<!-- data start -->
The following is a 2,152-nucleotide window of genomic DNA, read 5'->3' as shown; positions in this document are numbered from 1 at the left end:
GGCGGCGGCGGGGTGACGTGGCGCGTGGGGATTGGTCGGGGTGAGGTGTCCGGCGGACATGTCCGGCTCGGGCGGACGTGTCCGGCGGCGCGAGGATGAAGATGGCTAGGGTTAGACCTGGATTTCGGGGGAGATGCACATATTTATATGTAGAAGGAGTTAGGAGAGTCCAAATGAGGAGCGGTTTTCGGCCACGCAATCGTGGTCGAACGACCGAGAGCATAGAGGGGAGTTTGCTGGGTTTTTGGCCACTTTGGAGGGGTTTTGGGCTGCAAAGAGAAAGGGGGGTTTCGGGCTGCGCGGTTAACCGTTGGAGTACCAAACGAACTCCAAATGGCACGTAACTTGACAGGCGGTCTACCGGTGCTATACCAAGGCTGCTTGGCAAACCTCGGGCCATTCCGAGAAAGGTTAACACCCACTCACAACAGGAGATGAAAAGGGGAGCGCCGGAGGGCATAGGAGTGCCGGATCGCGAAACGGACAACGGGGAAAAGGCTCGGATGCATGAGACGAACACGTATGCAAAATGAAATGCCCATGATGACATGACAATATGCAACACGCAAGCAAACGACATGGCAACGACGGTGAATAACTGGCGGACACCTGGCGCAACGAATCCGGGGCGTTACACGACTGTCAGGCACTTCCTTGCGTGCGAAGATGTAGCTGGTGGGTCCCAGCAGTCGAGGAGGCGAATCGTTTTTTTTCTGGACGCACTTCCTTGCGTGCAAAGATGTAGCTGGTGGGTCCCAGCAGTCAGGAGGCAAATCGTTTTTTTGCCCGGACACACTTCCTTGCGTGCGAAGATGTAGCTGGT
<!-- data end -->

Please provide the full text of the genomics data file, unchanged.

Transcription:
The following is a 2,152-nucleotide window of genomic DNA, read 5'->3' as shown; positions in this document are numbered from 1 at the left end:
GGCGGCGGCGGGGTGACGTGGCGCGTGGGGATTGGTCGGGGTGAGGTGTCCGGCGGACATGTCCGGCTCGGGCGGACGTGTCCGGCGGCGCGAGGATGAAGATGGCTAGGGTTAGACCTGGATTTCGGGGGAGATGCACATATTTATATGTAGAAGGAGTTAGGAGAGTCCAAATGAGGAGCGGTTTTCGGCCACGCAATCGTGGTCGAACGACCGAGAGCATAGAGGGGAGTTTGCTGGGTTTTTGGCCACTTTGGAGGGGTTTTGGGCTGCAAAGAGAAAGGGGGGTTTCGGGCTGCGCGGTTAACCGTTGGAGTACCAAACGAACTCCAAATGGCACGTAACTTGACAGGCGGTCTACCGGTGCTATACCAAGGCTGCTTGGCAAACCTCGGGCCATTCCGAGAAAGGTTAACACCCACTCACAACAGGAGATGAAAAGGGGAGCGCCGGAGGGCATAGGAGTGCCGGATCGCGAAACGGACAACGGGGAAAAGGCTCGGATGCATGAGACGAACACGTATGCAAAATGAAATGCCCATGATGACATGACAATATGCAACACGCAAGCAAACGACATGGCAACGACGGTGAATAACTGGCGGACACCTGGCGCAACGAATCCGGGGCGTTACACGACTGTCAGGCACTTCCTTGCGTGCGAAGATGTAGCTGGTGGGTCCCAGCAGTCGAGGAGGCGAATCGTTTTTTTTCTGGACGCACTTCCTTGCGTGCAAAGATGTAGCTGGTGGGTCCCAGCAGTCAGGAGGCAAATCGTTTTTTTGCCCGGACACACTTCCTTGCGTGCGAAGATGTAGCTGGT